Logjam is a cipher downgrade attack where a man in the middle can trick the end points into using a weak cipher. A weak cipher would allow the man in the middle to easily decrypt intercepted traffic. As with all other cipher downgrade attacks the best way to prevent it is to disable weak ciphers in the first place. If weak ciphers are not available even a ...


2

If you truly wish to be a CA take heed of the security implications of doing so. The private key used to generate the root CA for your intranet should literally be locked in a safe. And access to said safe should be physically monitored. Using a self signed root CA forces your users to not only trust that you are performing due diligence with the safe ...


2

Whats wrong? The waring you are getting is about "Mixed-Mode" which is basically when some parts of a site are sent over HTTPS and others are sent over HTTP. Some people down play this as unimportant because "The important data is encrypted" and while in a sense they are correct it can still be a security risk. Browser generally flag it for two reason: ...


2

(Moved from comment to answer) On Firefox, I found 2 Security Warnings in the Console: Loading mixed (insecure) display content "http://julian.referata.com/w/images/background-normal.png" on a secure page Loading mixed (insecure) display content "http://juliancubillos.com/favicon.ico" on a secure page They are most likely the reason why a warning sign is ...


2

I just did a small audit if your site, here are my findings. ssllabs test report grade A which is good a curl -vvv https://www.jcwiki.website/wiki/Main_Page | grep "http:" yielded no results, also good. Opening the site in Google Chrome (Version 42.0.2311.152) incognito window yields a mixed content warning. I checked the development tools and the reason ...


2

Update May 2015: Facebook now uses HSTS. Good work. $ http -h get https://www.facebook.com Strict-Transport-Security: max-age=15552000; preload See also https://www.ssllabs.com/ssltest/analyze.html?d=facebook.com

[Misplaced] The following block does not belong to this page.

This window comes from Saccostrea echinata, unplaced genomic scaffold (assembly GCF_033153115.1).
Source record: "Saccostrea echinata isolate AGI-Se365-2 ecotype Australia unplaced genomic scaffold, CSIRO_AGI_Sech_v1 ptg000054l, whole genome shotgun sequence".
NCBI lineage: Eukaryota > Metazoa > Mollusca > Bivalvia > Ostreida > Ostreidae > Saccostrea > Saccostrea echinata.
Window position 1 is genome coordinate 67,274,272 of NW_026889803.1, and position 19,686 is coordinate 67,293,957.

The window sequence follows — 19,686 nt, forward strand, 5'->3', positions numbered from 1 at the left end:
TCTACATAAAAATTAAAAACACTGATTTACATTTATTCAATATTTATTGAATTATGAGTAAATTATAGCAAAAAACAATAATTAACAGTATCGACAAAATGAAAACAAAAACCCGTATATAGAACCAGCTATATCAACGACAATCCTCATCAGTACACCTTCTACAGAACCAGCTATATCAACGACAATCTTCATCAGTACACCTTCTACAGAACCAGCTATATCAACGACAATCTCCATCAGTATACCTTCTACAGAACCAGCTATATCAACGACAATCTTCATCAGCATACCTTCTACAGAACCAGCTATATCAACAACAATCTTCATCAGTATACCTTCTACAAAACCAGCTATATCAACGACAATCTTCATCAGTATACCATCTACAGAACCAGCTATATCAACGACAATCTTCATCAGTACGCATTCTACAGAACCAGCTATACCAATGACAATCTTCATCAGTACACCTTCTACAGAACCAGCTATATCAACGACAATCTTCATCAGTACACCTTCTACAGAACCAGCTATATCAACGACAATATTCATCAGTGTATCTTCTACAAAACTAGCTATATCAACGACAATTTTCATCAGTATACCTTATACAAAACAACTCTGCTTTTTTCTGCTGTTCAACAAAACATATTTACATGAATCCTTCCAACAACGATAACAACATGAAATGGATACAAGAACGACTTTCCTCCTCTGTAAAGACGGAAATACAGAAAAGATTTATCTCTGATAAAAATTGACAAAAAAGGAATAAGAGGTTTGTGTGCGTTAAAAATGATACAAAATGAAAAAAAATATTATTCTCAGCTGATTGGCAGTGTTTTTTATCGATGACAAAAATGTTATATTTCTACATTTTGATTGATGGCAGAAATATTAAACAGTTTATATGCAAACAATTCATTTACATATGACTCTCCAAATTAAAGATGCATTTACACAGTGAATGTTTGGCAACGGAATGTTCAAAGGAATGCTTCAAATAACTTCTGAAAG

1

Do the smoke test: (stolen from OpenSSL blog. (Archived here.)) openssl s_client -connect www.example.com:443 -cipher "EDH" | grep "Server Temp Key" The key should be at least 2048 bits to offer a comfortable security margin comparable to RSA-2048. Connections with keys shorter than 1024 bits may already be in trouble today. (Note: you need OpenSSL ...


1

I'm going to assume that you are talking about HSTS. HSTS is TOFU (Trust on first use). So from the second use onwards, you are protected. But what about that first use? I don't think there's a unified strategy. But here's some ideas: What works today HSTS Preloading: Use a browser that makes use of the HSTS preload lists. (Chrome, Firefox) And hope ...


1

It has been argued that an emailing client, using the POP3 protocol over SSL, will reconnect on a regular basis and send the authentication password at a predictable place within the flow, close to the beginning. Thus, if a RC4-based cipher suite is used, a passive attacker may simply observe and wait, so that the known small biases of RC4 gradually reveal ...


1

Some attacks (e.g. BEAST, CRIME) are only effective against HTTPS. Not really. The underlying problems of ciphers or of use of compression are not specific to HTTPS, only some features of HTTP made it possible to exploit these problems because you were able to add chosen plain text to the encryption etc. You might find exploits for other protocols which ...


1

Follow these instructions to configure a Windows Based CA. Since you are issuing client certificates, be aware that SHA2 hashes aren't supported on XP. The simple answer is to: Install AD Install an Enterprise CA on the Domain Controller Edit the Certificate Template to issue End User Certificates (set the permission for users to self-enroll, or go to a ...


1

The answer seems quite simple to me. The final decision however, depending on the context, may not be as simple as it implies the notion of trust. SSL is a protocol allowing you to establish a secure connection over an untrusted network. The usefulness of SSL in your case therefore lies in this question: Do you trust the network between the web server and ...


1

I designed an image as Short answers of questions: for reading texts of the image open image in new tab for more details go to my previous answer.